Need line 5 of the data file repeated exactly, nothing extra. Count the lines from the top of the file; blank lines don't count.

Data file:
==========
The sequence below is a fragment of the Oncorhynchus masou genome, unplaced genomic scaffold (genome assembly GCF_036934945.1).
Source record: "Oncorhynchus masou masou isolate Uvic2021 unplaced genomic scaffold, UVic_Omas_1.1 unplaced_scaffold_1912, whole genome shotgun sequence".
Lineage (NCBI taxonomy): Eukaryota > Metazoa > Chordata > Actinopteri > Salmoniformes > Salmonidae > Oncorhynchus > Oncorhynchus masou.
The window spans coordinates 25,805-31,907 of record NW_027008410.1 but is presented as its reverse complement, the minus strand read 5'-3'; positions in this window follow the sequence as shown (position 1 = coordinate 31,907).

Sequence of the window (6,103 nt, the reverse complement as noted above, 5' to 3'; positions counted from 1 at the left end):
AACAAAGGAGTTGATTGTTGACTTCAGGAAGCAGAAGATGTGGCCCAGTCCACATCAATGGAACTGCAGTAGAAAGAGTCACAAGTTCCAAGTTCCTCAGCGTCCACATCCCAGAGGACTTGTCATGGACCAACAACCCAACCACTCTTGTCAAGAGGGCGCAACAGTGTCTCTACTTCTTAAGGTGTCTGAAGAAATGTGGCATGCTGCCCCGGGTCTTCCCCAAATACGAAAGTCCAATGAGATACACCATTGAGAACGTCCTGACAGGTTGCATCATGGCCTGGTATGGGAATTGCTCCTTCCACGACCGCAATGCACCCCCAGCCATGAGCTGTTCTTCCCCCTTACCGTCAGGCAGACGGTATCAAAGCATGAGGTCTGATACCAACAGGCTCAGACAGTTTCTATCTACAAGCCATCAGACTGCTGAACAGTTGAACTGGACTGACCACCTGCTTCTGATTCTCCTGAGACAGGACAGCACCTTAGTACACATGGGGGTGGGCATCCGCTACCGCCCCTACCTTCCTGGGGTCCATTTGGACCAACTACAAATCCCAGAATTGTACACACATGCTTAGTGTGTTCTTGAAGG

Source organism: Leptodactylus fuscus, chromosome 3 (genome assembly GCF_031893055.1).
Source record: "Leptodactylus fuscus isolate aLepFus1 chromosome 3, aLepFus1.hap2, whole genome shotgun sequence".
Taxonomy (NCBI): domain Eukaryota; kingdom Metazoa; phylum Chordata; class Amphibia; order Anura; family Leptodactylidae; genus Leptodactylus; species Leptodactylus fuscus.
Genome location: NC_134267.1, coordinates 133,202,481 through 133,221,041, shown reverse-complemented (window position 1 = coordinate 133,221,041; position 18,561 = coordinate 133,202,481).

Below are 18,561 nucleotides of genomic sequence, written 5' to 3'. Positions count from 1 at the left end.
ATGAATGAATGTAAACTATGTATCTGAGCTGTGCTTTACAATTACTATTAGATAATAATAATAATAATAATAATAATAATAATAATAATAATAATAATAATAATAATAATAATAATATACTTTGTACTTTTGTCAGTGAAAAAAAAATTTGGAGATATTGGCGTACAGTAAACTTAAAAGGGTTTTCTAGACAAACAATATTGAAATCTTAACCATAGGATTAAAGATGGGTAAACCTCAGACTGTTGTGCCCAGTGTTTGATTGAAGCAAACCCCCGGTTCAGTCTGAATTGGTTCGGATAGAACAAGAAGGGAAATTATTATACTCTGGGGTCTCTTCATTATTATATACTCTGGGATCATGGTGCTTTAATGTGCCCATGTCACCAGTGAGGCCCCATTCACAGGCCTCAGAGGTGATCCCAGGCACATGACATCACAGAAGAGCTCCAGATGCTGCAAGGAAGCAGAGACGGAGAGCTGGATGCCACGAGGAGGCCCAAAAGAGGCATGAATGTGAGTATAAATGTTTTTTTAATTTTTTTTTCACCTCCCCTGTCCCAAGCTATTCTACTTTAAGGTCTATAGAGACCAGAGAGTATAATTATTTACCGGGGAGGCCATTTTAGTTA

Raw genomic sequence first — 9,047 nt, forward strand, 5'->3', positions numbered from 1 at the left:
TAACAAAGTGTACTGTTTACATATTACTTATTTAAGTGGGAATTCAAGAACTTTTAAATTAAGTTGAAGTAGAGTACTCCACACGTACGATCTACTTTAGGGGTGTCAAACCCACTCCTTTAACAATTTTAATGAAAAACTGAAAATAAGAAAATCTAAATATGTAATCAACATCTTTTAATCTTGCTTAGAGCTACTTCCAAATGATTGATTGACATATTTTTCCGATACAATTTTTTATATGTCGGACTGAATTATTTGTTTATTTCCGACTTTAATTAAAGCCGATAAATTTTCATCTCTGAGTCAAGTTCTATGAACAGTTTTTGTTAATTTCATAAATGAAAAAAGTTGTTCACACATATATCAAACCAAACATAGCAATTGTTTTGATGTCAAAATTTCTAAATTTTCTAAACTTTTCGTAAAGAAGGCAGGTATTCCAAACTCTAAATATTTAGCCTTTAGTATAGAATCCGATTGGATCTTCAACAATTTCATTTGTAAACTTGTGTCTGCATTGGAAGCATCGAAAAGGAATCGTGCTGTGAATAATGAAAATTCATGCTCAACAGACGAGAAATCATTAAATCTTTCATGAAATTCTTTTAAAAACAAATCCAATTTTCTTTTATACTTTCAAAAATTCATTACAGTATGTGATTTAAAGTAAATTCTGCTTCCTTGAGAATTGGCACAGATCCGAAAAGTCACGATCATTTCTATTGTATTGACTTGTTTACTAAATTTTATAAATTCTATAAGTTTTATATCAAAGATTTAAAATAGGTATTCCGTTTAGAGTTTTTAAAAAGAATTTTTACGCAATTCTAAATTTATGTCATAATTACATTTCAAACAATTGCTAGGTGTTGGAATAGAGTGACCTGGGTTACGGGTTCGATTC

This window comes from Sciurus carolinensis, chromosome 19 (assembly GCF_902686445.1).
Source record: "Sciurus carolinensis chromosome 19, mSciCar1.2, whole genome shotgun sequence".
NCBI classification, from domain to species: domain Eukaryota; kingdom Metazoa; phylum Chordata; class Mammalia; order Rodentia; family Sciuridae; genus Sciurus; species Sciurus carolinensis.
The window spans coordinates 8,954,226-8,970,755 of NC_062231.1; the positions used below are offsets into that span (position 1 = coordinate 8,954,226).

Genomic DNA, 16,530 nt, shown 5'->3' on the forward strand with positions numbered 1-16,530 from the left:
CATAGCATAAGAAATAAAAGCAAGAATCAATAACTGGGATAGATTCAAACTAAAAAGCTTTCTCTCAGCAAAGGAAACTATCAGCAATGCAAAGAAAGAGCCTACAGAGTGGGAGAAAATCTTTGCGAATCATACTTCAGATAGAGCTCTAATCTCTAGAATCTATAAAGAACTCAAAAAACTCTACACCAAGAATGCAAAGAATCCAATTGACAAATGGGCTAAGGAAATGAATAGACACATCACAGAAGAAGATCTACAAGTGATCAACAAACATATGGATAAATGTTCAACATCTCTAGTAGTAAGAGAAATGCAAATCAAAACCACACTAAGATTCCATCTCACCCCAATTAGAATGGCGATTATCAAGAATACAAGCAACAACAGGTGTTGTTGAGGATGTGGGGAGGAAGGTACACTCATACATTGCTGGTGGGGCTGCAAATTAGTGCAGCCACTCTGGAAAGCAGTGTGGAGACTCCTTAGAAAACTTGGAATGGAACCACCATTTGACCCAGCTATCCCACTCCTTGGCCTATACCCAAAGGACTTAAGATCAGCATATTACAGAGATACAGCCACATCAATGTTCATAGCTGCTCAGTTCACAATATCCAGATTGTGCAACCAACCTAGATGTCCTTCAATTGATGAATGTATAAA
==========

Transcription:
Sequence of the window (6,103 nt, the reverse complement as noted above, 5' to 3'; positions counted from 1 at the left end):